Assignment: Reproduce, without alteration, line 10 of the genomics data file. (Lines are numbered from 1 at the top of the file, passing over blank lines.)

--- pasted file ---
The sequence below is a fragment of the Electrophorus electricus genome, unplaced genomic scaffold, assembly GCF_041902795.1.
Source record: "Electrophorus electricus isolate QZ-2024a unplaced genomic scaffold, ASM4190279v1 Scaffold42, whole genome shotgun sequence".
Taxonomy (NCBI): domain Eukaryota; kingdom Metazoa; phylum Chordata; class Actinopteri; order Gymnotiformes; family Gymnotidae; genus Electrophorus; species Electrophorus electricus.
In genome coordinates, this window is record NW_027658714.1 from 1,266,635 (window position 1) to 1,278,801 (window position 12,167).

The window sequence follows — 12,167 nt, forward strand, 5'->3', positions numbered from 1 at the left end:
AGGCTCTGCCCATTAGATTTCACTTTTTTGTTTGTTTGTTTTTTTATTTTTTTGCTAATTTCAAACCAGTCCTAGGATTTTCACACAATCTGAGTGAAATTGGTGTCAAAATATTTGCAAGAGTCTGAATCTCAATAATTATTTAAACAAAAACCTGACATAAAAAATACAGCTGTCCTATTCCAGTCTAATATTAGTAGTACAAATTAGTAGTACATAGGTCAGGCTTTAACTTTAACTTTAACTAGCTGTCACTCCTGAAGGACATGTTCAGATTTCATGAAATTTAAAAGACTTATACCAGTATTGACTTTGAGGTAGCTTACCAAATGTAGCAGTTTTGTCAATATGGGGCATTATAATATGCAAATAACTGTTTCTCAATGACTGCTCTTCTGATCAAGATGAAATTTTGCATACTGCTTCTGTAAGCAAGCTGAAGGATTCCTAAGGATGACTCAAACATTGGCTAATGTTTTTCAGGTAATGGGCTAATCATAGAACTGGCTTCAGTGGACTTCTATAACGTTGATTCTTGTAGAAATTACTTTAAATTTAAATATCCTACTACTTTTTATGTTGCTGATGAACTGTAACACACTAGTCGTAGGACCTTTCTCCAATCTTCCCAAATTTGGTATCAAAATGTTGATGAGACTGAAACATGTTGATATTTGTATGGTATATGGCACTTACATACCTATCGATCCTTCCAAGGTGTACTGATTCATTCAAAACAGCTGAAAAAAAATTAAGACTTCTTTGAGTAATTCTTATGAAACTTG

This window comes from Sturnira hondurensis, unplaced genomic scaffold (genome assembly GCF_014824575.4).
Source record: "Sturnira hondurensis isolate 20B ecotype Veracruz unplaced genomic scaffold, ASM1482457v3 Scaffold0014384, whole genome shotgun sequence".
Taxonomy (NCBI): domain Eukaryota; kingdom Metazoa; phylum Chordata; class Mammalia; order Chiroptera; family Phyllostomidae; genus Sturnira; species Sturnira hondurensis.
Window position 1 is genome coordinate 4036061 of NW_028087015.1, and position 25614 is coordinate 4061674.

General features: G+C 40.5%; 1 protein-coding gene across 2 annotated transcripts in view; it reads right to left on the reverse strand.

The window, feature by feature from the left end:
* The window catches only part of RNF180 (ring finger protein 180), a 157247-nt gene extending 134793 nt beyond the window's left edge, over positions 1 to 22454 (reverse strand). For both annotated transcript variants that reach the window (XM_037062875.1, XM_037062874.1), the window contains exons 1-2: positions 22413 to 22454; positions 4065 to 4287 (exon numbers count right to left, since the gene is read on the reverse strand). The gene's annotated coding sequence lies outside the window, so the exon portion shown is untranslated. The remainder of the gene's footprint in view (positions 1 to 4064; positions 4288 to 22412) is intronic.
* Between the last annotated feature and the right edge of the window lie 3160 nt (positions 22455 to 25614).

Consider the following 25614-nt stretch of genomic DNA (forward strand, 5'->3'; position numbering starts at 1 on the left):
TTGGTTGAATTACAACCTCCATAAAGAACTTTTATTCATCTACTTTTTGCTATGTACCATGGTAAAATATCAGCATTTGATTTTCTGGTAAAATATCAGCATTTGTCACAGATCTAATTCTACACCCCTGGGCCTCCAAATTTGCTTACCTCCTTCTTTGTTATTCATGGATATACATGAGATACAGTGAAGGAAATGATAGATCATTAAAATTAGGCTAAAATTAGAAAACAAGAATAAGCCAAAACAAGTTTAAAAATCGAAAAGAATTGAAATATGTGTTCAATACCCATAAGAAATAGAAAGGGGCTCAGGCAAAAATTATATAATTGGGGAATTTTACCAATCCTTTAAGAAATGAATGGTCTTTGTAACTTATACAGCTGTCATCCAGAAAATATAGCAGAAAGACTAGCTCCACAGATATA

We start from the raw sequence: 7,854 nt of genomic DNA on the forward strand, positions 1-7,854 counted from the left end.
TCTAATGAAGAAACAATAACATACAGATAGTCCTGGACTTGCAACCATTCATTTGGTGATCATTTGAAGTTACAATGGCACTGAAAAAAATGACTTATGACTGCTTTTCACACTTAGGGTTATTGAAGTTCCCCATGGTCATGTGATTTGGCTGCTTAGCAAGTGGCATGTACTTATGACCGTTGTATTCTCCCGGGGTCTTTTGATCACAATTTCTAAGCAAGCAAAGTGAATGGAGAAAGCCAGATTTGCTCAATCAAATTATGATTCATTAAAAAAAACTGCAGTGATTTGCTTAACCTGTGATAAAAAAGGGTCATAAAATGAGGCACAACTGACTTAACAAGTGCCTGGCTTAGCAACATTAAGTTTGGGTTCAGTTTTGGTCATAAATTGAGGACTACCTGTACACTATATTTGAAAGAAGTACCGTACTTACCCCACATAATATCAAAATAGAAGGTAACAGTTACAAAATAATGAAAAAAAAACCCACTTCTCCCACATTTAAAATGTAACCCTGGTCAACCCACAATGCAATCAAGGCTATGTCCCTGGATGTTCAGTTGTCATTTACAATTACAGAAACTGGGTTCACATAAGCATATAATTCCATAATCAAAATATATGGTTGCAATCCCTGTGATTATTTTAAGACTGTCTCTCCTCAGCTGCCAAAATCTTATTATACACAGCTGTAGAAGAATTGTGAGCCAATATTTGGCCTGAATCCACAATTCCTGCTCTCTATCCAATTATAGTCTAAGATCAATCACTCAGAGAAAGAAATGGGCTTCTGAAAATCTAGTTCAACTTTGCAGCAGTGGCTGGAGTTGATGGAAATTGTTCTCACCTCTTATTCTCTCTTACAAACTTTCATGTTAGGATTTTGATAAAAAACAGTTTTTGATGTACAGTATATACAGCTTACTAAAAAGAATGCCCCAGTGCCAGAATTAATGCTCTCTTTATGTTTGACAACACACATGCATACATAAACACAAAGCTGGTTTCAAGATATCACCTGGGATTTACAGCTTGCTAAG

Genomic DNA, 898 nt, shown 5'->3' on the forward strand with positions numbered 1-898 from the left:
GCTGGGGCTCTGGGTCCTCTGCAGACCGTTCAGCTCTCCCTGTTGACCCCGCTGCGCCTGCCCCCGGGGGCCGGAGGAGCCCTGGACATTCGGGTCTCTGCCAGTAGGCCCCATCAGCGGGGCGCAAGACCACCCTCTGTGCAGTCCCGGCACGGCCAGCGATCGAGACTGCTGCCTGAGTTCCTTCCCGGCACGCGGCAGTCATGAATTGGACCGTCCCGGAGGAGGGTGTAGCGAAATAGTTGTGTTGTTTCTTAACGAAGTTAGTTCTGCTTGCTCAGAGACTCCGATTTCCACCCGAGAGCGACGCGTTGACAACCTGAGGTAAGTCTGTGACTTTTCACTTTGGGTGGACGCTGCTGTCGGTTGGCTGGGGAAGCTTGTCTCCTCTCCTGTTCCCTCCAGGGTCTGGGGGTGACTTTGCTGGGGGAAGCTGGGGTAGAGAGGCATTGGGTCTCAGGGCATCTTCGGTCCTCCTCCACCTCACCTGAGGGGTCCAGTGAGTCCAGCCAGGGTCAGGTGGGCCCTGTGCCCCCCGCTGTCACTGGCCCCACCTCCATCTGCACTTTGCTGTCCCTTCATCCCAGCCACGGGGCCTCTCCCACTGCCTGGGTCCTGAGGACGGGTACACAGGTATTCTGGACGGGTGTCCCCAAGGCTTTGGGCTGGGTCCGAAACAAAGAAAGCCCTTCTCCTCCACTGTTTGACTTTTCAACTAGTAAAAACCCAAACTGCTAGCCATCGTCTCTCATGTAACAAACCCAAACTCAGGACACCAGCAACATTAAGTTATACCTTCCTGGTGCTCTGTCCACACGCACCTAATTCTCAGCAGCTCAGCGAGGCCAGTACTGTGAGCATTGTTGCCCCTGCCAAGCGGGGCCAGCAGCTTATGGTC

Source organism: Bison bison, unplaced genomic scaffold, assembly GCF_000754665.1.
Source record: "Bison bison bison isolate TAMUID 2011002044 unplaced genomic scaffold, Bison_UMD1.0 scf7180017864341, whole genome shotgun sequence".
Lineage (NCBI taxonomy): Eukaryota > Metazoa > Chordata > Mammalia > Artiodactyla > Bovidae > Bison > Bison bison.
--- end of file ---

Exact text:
Window position 1 is genome coordinate 4036061 of NW_028087015.1, and position 25614 is coordinate 4061674.